Worker progress

Much of customer service satisfaction is based on expediency. No one likes hearing that help will arrive in a window between noon and 5:00 P.M. Location-based fleet management technology can notify the home office when a technician has left one job and is on their way to the next, which then allows them to notify the customer that a technician is on their way and their ETA.

Similarly, work order management technology allows those technicians to update their progress throughout the day, and provides insight into how they are performing to the plan for the day. This empowers the back office with information to keep customers up to date for when they can expect service.   

The future  

These are just a few ways that current mobile and location-based technologies help shorten the service window and help businesses provide better service to their customers. This technology is evolving – quickly – and service-oriented companies should take the time to investigate how these technologies will help their business now, and how they will revolutionize customer service in the years to come.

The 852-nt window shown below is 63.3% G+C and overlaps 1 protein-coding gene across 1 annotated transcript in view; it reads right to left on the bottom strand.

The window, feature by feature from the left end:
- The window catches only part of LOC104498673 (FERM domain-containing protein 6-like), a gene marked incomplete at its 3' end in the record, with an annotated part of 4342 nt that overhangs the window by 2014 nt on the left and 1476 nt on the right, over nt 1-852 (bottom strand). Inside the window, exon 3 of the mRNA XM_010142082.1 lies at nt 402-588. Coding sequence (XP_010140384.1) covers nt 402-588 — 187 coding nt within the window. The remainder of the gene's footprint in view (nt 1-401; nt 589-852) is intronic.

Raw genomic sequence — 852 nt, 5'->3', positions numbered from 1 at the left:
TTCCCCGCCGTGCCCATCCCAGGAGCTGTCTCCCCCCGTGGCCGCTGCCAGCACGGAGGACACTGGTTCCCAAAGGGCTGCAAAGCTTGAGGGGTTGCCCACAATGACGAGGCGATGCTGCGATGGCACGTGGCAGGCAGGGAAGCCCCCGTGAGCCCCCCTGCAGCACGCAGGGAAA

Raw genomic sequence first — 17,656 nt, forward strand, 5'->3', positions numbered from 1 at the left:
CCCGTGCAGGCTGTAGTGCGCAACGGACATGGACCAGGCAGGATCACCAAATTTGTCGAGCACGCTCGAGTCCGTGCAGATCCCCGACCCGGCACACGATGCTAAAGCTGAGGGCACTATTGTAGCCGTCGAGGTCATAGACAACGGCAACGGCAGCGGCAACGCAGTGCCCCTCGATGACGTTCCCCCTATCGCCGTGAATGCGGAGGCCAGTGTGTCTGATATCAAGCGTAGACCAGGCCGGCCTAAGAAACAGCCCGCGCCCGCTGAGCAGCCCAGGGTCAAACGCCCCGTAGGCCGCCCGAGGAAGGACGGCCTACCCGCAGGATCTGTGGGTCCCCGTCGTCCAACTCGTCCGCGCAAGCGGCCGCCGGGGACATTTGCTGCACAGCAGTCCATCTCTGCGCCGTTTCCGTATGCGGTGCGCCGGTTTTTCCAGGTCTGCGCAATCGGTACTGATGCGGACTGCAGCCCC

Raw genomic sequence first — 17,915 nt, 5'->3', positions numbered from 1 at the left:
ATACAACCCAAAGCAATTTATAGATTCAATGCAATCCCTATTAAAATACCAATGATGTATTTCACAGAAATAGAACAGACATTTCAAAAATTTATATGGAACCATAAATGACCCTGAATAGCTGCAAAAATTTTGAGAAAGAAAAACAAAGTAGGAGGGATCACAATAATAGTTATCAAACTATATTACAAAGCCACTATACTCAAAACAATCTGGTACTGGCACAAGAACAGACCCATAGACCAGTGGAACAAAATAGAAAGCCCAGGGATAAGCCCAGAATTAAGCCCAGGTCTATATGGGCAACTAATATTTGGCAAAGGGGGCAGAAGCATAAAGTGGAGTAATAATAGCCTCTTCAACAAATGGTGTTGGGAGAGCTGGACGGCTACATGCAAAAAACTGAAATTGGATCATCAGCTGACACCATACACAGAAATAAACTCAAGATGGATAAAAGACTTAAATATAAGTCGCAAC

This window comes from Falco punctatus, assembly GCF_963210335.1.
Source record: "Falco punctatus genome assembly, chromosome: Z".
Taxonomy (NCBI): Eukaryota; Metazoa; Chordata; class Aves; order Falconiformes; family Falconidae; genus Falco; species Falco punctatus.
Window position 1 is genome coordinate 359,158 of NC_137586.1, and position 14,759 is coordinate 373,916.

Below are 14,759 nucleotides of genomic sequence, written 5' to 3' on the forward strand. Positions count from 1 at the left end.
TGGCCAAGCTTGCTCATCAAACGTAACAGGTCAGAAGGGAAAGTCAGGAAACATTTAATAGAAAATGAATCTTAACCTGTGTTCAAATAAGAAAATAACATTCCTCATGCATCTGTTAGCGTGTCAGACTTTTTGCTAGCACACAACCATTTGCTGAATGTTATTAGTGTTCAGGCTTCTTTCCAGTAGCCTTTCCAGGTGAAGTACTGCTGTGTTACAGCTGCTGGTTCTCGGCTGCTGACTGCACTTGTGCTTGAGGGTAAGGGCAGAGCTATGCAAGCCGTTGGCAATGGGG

Kelly Frey has more than 20 years of experience as a senior executive and entrepreneur focused on supply chain optimization and fleet compliance solutions.  Kelly co-founded BigRoad, the software and transportation app for fleet tracking and electronic HOS logging. He was also responsible for directing the sales and business development for Turnpike Global Technologies as executive vice president of Sales. He worked previously as vice president strategic marketing and vice president sales for Descartes Systems Group, a large provider of logistics software. He has a passion for changing the game with technology that improves mobile workforce safety, information empowerment and productivity. He earned his MBA from the University of Manitoba and his undergraduate degree from Wilfrid Laurier University.